Nissan says the all-electric Nissan Leaf will leapfrog the Toyota Prius as the greenest car on the market. GM says the Chevy Volt plug-in hybrid will be the game-changer for energy and the environment. But the release of the Toyota Prius Plug-in Hybrid—on schedule for 2012—puts Toyota in an awkward position: the need to leapfrog itself.
“The problem is that we’re competing against ourselves,” said Bill Reinert, national manager, Advanced Technology Group at Toyota Motor Sales, speaking at the company’s Sustainable Mobility Seminar held in La Jolla, Calif. this week. The company convened academics and journalists to discuss the future of eco-friendly automotive fuels and technologies—and to launch the plug-in version of the Toyota Prius.
Instead of championing the Prius Plug-in Hybrid as an automotive savior, Reinert focused his energy on disclaimers of why the next iteration of the Prius—a plug-in version that can travel 13 miles without using a drop of gasoline—doesn’t make sense for a lot of consumers.
First, Reinert says, it’s going to be too expensive. The conventional Prius sells in the mid-$20,000, the “sweet spot where the public wants to spend their money,” according to Reinert. The Prius Plug-in Hybrid is going to exceed that price. “How do you offset the costs and make a cogent case for the customer, especially because the conventional Prius is so damn good?”
The third generation 2010 Toyota Prius is, in fact, very efficient. Its 1.8-liter internal combustion engine—forget about the batteries and electric motors for a minute—has set new records for efficiency. Reinert believes that adding lithium batteries and plug-in technology will mean even greater carbon reductions, but “they’re really expensive in dollars per ton reduction.”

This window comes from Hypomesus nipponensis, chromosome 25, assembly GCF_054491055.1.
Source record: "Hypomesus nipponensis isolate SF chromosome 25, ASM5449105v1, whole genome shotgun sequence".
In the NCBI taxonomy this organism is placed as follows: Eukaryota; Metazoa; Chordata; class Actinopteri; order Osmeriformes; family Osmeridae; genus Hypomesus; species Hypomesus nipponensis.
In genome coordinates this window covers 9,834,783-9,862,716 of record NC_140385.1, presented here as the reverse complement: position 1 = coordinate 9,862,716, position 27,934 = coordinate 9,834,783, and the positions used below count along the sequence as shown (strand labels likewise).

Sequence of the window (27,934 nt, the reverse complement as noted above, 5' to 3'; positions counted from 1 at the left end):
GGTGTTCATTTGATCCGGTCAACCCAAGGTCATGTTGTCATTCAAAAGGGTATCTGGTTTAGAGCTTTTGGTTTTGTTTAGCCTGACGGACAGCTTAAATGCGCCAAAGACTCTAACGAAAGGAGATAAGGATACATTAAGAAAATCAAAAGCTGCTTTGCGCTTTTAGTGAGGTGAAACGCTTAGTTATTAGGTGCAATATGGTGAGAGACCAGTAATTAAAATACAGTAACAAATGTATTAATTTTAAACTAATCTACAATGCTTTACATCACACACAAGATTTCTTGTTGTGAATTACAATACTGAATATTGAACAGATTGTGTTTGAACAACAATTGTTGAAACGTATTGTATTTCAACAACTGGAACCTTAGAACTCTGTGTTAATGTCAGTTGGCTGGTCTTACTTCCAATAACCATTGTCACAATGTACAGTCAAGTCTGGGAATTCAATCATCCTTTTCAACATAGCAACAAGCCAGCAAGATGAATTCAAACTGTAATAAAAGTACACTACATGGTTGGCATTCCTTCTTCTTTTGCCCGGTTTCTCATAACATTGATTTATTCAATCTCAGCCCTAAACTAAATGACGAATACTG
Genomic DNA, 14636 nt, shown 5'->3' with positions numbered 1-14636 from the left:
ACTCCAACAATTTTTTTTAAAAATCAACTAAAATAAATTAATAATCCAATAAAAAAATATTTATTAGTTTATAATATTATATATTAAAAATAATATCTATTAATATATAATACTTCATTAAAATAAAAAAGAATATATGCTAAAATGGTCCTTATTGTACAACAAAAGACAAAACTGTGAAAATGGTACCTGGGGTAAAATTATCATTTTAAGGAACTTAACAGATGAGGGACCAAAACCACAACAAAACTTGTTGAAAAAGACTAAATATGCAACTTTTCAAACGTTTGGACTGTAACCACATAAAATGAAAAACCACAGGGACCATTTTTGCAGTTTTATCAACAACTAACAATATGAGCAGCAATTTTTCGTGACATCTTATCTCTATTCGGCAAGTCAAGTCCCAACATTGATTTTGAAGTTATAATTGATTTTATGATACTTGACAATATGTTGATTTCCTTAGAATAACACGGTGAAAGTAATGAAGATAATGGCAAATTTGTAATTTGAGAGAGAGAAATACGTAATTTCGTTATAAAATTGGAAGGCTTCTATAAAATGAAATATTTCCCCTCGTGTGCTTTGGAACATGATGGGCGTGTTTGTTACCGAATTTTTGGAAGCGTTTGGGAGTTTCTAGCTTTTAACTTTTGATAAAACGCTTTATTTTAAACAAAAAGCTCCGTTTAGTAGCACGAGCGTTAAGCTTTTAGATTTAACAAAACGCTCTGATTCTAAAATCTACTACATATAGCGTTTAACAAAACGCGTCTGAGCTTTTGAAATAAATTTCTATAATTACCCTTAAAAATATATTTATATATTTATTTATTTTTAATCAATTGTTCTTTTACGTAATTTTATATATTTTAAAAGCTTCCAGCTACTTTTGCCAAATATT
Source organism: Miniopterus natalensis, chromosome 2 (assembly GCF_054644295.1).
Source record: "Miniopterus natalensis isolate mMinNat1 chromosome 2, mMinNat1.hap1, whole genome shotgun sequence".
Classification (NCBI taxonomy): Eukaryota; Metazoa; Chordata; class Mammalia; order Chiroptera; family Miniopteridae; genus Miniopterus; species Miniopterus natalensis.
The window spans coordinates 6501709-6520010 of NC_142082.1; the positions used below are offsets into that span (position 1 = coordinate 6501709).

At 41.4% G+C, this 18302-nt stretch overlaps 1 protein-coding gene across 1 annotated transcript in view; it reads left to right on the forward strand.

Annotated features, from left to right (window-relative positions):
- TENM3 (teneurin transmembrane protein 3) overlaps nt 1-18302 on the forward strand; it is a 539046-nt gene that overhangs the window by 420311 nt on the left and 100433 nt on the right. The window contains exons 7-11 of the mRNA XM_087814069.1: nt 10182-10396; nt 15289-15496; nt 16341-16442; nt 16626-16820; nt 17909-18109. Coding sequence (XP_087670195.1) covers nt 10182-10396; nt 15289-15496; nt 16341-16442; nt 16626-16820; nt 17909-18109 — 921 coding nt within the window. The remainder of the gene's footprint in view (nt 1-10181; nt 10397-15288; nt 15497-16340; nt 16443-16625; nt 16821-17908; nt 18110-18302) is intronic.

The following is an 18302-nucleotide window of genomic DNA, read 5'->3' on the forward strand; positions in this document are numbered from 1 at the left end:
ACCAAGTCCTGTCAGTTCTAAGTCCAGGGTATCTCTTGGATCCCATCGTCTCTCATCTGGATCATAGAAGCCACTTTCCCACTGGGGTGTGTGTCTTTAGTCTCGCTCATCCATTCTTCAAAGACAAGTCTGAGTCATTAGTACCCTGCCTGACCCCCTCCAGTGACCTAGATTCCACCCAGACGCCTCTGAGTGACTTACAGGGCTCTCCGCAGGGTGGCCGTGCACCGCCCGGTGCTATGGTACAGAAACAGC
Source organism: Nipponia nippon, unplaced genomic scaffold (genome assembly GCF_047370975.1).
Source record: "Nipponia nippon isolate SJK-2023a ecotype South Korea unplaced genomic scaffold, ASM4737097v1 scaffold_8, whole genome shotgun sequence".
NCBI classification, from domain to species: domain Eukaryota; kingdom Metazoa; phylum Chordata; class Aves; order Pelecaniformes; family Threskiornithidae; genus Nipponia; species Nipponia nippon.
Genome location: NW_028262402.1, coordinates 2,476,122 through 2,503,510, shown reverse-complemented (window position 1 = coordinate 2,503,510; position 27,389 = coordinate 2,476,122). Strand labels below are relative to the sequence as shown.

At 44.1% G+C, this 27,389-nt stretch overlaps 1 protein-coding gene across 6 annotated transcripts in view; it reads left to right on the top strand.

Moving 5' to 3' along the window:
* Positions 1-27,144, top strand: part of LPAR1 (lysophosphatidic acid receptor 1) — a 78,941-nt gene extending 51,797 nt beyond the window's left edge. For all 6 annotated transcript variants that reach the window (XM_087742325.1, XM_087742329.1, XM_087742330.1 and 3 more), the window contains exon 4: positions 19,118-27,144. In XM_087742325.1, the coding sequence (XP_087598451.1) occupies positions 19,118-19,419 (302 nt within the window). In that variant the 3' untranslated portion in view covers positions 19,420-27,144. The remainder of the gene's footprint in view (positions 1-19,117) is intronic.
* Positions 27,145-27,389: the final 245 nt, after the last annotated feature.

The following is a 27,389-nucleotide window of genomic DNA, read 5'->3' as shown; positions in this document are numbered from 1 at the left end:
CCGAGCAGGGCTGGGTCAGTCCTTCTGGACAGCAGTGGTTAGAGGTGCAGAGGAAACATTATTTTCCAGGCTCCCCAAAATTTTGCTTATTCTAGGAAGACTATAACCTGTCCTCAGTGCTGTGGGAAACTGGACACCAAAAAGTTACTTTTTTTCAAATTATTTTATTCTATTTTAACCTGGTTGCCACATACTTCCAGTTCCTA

He also wrings his hands about battery longevity. “We design our car for the second buyers. We want the used buyer to still expect the car will perform adequately for them,” Reinert said. “That’s the case for every Prius you’ve ever read. Right now, we don’t have a battery problem.” He worries that bigger lithium ion batteries required to achieve the Plug-in’s 13 miles of all-electric range will degrade over time. The Prius Plug-in uses three different batteries—two to provide all-electric miles and a third battery for when the first two are depleted and the vehicle becomes a regular 50-mpg Prius.
The Plug-in Prius, which will be tested for the next two years, is almost identical to the 2010 conventional Prius. Besides the addition of extra batteries and a plug, the differences are fairly trivial: air vents under the rear seats to help cool the additional batteries; no manual EV button because the computer takes care of shifting in and out of all-electric mode; and a small indicator lighter on the dash that goes off when the three-hour full charge from a 110-volt outlet is complete. Otherwise, in terms of its driving characteristics, creature comforts and style, it’s a Prius.
Maybe Reinert—who as a long-time veteran of advanced auto technology has seen too many supposed silver-bullet solutions come and go—doesn’t want to foist another false panacea on to the public. “If you’re communicating 120 miles per gallon, and you’re actually delivering 60, that’s a problem. Remember how we created a firestorm when our Prius was rated at 50-something and people were getting 45 mpg.” Reinert also cautioned that cold weather and other variable conditions could significantly reduce range. “How do you make this transparent to the customer when there’s so much hype out there?”